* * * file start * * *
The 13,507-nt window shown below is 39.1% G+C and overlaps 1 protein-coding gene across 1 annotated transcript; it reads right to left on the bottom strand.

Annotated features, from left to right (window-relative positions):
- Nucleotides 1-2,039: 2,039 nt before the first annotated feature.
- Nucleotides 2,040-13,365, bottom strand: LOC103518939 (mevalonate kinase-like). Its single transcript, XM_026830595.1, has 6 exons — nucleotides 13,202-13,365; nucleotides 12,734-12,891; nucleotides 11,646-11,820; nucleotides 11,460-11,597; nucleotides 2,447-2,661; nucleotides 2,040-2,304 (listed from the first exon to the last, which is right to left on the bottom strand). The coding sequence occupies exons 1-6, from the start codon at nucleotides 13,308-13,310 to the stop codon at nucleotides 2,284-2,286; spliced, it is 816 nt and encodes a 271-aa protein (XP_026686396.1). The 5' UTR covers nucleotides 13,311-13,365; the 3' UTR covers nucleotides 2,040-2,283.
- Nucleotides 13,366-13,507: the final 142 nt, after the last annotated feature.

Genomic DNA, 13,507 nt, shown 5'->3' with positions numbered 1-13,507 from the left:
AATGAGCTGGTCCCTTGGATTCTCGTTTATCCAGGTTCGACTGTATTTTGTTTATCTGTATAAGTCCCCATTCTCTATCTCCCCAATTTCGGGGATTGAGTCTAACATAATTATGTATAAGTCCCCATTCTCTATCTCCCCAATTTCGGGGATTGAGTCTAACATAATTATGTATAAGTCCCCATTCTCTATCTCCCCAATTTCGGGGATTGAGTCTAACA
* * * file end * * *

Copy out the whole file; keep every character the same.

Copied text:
The 13,507-nt window shown below is 39.1% G+C and overlaps 1 protein-coding gene across 1 annotated transcript; it reads right to left on the bottom strand.

Annotated features, from left to right (window-relative positions):
- Nucleotides 1-2,039: 2,039 nt before the first annotated feature.
- Nucleotides 2,040-13,365, bottom strand: LOC103518939 (mevalonate kinase-like). Its single transcript, XM_026830595.1, has 6 exons — nucleotides 13,202-13,365; nucleotides 12,734-12,891; nucleotides 11,646-11,820; nucleotides 11,460-11,597; nucleotides 2,447-2,661; nucleotides 2,040-2,304 (listed from the first exon to the last, which is right to left on the bottom strand). The coding sequence occupies exons 1-6, from the start codon at nucleotides 13,308-13,310 to the stop codon at nucleotides 2,284-2,286; spliced, it is 816 nt and encodes a 271-aa protein (XP_026686396.1). The 5' UTR covers nucleotides 13,311-13,365; the 3' UTR covers nucleotides 2,040-2,283.
- Nucleotides 13,366-13,507: the final 142 nt, after the last annotated feature.

Genomic DNA, 13,507 nt, shown 5'->3' with positions numbered 1-13,507 from the left:
AATGAGCTGGTCCCTTGGATTCTCGTTTATCCAGGTTCGACTGTATTTTGTTTATCTGTATAAGTCCCCATTCTCTATCTCCCCAATTTCGGGGATTGAGTCTAACATAATTATGTATAAGTCCCCATTCTCTATCTCCCCAATTTCGGGGATTGAGTCTAACATAATTATGTATAAGTCCCCATTCTCTATCTCCCCAATTTCGGGGATTGAGTCTAACA